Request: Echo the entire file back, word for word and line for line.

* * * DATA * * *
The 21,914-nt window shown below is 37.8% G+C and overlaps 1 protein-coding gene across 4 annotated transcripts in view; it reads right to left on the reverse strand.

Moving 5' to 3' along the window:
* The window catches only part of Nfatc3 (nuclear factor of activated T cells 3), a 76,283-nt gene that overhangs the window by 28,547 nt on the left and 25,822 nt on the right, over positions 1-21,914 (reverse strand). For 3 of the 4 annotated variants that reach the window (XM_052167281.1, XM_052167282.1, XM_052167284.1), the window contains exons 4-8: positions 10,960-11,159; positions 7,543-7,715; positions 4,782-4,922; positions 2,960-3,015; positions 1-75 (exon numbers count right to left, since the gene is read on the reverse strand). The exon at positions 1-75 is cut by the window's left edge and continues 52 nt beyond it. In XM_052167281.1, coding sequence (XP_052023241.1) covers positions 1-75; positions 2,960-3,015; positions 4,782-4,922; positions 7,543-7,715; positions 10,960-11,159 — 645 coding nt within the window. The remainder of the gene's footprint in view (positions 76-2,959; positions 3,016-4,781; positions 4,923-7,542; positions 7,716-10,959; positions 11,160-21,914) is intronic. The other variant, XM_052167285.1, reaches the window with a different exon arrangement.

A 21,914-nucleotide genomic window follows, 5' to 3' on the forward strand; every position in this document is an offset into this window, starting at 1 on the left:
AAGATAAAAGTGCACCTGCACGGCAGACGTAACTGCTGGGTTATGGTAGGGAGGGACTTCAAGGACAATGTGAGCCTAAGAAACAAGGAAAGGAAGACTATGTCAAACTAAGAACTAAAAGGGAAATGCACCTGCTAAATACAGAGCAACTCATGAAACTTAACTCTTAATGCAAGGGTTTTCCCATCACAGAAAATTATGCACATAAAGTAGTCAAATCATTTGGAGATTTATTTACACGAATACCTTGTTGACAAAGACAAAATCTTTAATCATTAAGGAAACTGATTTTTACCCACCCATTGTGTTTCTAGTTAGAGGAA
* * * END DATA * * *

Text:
The 21,914-nt window shown below is 37.8% G+C and overlaps 1 protein-coding gene across 4 annotated transcripts in view; it reads right to left on the reverse strand.

Moving 5' to 3' along the window:
* The window catches only part of Nfatc3 (nuclear factor of activated T cells 3), a 76,283-nt gene that overhangs the window by 28,547 nt on the left and 25,822 nt on the right, over positions 1-21,914 (reverse strand). For 3 of the 4 annotated variants that reach the window (XM_052167281.1, XM_052167282.1, XM_052167284.1), the window contains exons 4-8: positions 10,960-11,159; positions 7,543-7,715; positions 4,782-4,922; positions 2,960-3,015; positions 1-75 (exon numbers count right to left, since the gene is read on the reverse strand). The exon at positions 1-75 is cut by the window's left edge and continues 52 nt beyond it. In XM_052167281.1, coding sequence (XP_052023241.1) covers positions 1-75; positions 2,960-3,015; positions 4,782-4,922; positions 7,543-7,715; positions 10,960-11,159 — 645 coding nt within the window. The remainder of the gene's footprint in view (positions 76-2,959; positions 3,016-4,781; positions 4,923-7,542; positions 7,716-10,959; positions 11,160-21,914) is intronic. The other variant, XM_052167285.1, reaches the window with a different exon arrangement.

A 21,914-nucleotide genomic window follows, 5' to 3' on the forward strand; every position in this document is an offset into this window, starting at 1 on the left:
AAGATAAAAGTGCACCTGCACGGCAGACGTAACTGCTGGGTTATGGTAGGGAGGGACTTCAAGGACAATGTGAGCCTAAGAAACAAGGAAAGGAAGACTATGTCAAACTAAGAACTAAAAGGGAAATGCACCTGCTAAATACAGAGCAACTCATGAAACTTAACTCTTAATGCAAGGGTTTTCCCATCACAGAAAATTATGCACATAAAGTAGTCAAATCATTTGGAGATTTATTTACACGAATACCTTGTTGACAAAGACAAAATCTTTAATCATTAAGGAAACTGATTTTTACCCACCCATTGTGTTTCTAGTTAGAGGAA